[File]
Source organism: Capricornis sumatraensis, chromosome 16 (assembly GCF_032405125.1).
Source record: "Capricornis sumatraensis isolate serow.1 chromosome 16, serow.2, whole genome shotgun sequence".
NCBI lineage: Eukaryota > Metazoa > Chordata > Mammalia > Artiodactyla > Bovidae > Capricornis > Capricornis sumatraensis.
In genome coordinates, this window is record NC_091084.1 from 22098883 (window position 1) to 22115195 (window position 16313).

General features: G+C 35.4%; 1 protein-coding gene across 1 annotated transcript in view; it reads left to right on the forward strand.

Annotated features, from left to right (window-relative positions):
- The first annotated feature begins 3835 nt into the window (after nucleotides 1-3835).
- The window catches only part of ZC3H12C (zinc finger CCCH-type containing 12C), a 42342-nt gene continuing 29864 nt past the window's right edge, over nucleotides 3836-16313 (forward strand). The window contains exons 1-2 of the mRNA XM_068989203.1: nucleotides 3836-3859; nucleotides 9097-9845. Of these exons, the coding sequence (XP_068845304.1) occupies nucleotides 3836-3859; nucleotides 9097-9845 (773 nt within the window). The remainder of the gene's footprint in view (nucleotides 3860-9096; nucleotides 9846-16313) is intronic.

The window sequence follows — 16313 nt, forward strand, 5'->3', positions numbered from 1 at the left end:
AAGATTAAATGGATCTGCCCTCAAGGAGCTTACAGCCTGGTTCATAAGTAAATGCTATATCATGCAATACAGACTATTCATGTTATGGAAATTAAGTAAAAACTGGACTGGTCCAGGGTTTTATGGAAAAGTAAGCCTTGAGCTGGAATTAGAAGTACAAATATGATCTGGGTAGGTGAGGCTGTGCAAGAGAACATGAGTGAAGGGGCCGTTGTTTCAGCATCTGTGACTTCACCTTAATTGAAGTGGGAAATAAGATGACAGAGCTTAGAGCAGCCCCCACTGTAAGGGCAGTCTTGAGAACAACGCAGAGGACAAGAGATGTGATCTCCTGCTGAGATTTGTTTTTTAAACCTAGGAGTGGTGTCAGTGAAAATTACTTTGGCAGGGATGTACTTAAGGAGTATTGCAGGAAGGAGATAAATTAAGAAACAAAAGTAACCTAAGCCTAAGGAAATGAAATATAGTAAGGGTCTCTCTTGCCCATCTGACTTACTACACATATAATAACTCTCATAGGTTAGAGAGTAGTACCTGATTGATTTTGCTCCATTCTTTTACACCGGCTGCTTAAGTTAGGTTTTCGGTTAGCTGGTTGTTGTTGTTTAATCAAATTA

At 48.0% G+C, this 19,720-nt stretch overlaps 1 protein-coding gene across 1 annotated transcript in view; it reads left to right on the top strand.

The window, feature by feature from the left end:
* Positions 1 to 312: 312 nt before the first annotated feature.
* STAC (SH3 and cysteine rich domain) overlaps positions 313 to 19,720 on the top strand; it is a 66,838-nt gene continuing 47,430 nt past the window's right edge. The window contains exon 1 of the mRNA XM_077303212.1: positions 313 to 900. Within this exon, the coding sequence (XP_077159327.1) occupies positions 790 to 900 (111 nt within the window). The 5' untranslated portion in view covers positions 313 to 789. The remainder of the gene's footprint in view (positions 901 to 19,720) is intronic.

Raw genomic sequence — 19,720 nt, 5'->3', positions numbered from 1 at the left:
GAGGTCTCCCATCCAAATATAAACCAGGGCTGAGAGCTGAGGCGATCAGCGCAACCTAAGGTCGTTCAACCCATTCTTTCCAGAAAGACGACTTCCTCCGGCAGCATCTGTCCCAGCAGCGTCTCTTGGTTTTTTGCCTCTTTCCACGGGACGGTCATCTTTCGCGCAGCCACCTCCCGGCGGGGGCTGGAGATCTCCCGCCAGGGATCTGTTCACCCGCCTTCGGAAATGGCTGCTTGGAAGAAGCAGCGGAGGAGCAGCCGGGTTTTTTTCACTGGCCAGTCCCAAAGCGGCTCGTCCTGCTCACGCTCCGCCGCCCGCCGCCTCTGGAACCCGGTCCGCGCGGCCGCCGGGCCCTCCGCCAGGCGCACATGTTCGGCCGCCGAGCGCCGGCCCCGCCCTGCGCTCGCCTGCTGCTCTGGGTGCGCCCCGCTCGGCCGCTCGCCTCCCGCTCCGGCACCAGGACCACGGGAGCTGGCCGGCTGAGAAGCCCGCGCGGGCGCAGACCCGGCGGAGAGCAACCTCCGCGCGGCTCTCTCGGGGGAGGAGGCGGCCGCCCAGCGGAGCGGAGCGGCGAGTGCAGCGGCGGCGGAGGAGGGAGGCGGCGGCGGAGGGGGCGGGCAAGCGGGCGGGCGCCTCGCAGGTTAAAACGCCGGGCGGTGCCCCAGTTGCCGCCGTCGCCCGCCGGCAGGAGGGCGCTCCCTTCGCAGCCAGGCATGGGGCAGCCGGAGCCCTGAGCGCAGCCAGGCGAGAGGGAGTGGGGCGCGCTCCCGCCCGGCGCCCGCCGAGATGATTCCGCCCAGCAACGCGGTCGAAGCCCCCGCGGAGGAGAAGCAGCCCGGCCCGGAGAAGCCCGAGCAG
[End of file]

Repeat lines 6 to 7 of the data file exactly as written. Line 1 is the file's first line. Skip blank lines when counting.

Annotated features, from left to right (window-relative positions):
- The first annotated feature begins 3835 nt into the window (after nucleotides 1-3835).